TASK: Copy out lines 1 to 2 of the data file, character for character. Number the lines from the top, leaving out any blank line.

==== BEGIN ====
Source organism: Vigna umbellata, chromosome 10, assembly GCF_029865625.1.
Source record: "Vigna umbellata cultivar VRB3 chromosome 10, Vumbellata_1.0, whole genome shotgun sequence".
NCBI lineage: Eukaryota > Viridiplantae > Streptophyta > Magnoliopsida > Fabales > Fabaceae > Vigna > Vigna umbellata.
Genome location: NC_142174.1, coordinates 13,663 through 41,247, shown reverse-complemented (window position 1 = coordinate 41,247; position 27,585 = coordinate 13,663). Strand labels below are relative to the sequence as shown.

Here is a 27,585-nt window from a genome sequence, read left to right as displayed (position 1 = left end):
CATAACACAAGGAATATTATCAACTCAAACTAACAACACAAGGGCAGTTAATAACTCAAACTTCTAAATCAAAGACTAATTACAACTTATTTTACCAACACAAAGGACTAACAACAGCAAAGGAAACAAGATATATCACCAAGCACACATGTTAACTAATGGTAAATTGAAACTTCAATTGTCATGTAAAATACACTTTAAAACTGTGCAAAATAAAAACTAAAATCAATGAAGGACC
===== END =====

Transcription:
Source organism: Vigna umbellata, chromosome 10, assembly GCF_029865625.1.
Source record: "Vigna umbellata cultivar VRB3 chromosome 10, Vumbellata_1.0, whole genome shotgun sequence".